The play was all about move and counter-move: when Lara took to standing well outside his crease to the seamers to negate swing and counter the possibility of LBWs, Dhoni promptly came up to the stumps, sacrificing a possible edge to keep the batsman honest and give the bowler a better chance. Again, both batsmen took as much 'injury time' as they could get, with a hopeful eye cocked not so much on time but on clouds, the possibility of rain and such.
The first hour of play produced 40 runs in 19.3 overs for the loss of two wickets - and, this being the real key to the game, a further 80 overs remained in play.
Having noticed Lara driving at him a long way from his body and, on one occasion, inner edging very close to off, Kumble tried the line again, turning the ball in from wide of off. Lara predictably went for it, as predictably, he got the inner edge and for the second time in two overs, the ball shaved the stumps en route to fine leg fence for the four that got the Windies captain to his 50 (137 balls, three fours).
Dravid brought Sehwag back for Pathan, and the very first ball found the edge on a Chanderpaul drive, only to fall an inch short of Dravid at slip. That in fact was pretty much how it went, for the rest of the session - play and miss, play and hit, play and leave, get medical attention.
Every so often in a match you hit a point where patience is the only tool at hand, and India have hit it here - it will be interesting to see if they can keep their patience longer than the opposition holds its nerve.
At lunch, the West Indies had managed 86 runs for the loss of two wickets in 37.3 overs; a minimum of 61 remain to be bowled in the day.
The god of cricket is a practical joker - it's a different thing that most times, his little japes leave players on one side or the other uprooting clumps of hair in frustration.
Take the case of Shivnaraine Chanderpaul who, on the day, dug deep into his experience to resist India's attempt to win. It wasn't pretty - a Chanderpaul innings rarely is. It wasn't even authoritative. There were numerous occasions of playing and missing; equally numerous ones of taking deliveries on the pad that on a different day, would have had him walking back.
All of that, though, does not matter quite as much as the one vital statistic: While compiling 54 (113 deliveries), he helped his captain keep the Indians at bay for 43.3 precious overs, in a dogged display that merits much praise.
His dismissal was one of cricket's little jokes. An increasingly frustrated Kumble, who on the day found his favorite mode of dismissal, the LBW, taken out of the equation entirely, bowled a rank full toss wide outside off.
It wasn't a flipper gone awry; it wasn't an attempt to bowl one wide and turn it in - it was, quite simply, a rank bad ball from a bowler whose concentration was waning in direct proportion to the rising frustration levels.
Chanderpaul could have let it go on to amputate the toes of first slip, which is where it was headed - instead, he went down on one knee and had an almighty swing, managing only to top edge the ball to mid on, where Irfan Pathan had time to say his prayers before clinging on to the steepler (181/4).
Even discounting the numerous LBW shouts - some dead on the money, some marginal, some inept - India did have its chances in the session. Sehwag, who appears to have reinvented himself as a bowler who can bat, in the midst of an exhibition of classical, controlled off spin made one turn sharply enough to beat even Lara's defensive bat; the edge flew to gully and Laxman took an eternity to bring himself down to ground level, by when the ball had grounded.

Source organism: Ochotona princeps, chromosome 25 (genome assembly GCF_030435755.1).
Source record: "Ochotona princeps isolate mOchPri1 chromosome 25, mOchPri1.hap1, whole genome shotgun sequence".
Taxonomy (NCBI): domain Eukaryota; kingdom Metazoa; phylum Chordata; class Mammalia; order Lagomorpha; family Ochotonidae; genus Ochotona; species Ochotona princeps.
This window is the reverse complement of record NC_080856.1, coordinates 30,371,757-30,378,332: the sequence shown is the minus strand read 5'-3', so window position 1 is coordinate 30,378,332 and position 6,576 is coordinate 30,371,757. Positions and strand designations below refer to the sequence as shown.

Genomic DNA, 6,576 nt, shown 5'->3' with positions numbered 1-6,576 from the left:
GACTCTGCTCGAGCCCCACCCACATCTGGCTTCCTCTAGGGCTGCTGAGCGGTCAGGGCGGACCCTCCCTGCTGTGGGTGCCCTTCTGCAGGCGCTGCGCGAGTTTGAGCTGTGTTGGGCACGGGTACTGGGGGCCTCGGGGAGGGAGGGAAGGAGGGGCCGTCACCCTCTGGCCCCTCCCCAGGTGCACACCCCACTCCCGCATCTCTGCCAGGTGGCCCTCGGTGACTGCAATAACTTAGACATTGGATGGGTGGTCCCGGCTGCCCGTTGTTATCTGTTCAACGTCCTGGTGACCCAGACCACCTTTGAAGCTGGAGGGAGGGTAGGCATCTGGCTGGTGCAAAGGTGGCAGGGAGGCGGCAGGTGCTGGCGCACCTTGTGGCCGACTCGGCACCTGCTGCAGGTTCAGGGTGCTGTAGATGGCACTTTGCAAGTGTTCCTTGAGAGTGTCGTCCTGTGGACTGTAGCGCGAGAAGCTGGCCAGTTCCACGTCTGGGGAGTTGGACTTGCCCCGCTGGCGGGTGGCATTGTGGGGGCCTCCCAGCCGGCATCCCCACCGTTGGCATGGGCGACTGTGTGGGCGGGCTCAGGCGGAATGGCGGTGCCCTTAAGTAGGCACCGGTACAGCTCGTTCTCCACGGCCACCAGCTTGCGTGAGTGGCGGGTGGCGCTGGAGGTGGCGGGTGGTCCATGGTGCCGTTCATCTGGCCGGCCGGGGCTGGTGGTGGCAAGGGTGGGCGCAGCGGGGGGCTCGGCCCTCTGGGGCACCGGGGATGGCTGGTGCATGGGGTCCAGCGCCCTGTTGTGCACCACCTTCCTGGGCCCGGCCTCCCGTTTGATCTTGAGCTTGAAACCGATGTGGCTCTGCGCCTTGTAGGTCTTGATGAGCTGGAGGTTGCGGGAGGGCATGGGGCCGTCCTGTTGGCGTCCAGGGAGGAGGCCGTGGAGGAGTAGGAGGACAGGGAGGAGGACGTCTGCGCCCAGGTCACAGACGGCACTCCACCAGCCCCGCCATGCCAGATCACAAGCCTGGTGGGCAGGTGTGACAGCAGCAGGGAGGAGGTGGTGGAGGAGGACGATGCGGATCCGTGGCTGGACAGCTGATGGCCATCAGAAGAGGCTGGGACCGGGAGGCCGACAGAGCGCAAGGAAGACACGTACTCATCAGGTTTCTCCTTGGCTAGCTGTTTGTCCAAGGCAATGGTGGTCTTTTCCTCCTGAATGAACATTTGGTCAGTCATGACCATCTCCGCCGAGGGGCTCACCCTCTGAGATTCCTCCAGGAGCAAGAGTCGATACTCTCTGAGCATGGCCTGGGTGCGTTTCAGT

At the other end, Kumble hurried one onto the batsman, whose scrambled defensive push found the edge onto the pad. Yuvraj Singh at square leg, having been hit a couple of times with fierce sweeps, was just that pace too deep, just that fraction too prone to lean back, to be able to dive forward and get his palm under the ball.
With Dwayne Bravo settling into grim defense after opening out with a fine drive through the off, Lara dug in even deeper following the departure of Chanderpaul, farming strike, taking most of Sehwag's off spin and keeping the bowler, who was getting turn and some bounce, away from Bravo, whose defensive technique to spin around the off stump is not of the very best.
With the West Indies on 196/4 after 80 overs, Dravid claimed the new ball - and gave it to Sehwag; an interesting ploy to provide the spinners with a harder ball sporting a more pronounced seam. At the other end, Munaf took the ball, in the lead up to tea.
Nine years almost to the day (it was in April 1997) since he scored his only century against India ever in Tests (at St Johns, in a game reduced to an innings and a half by the elements), Brian Lara moved to a second - and potentially, far more valuable - century in Patel's first over with the second new ball, first flicking him stylishly through midwicket, then driving him one handed through the covers for a brace.
A crashing square drive off the back foot off Pathan, who took over from Sehwag after the offie had bowled just the one experimental over with the new ball, got Lara to the landmark off 272 deliveries (9 fours); the 214 dot balls they comprised were a tribute to a captain battling, almost-singlehandedly, to haul his team to safety. The century, his 32nd, brought him level with Steve Waugh, though the Aussie skipper took 168 Tests to get to a mark Lara managed in just 126.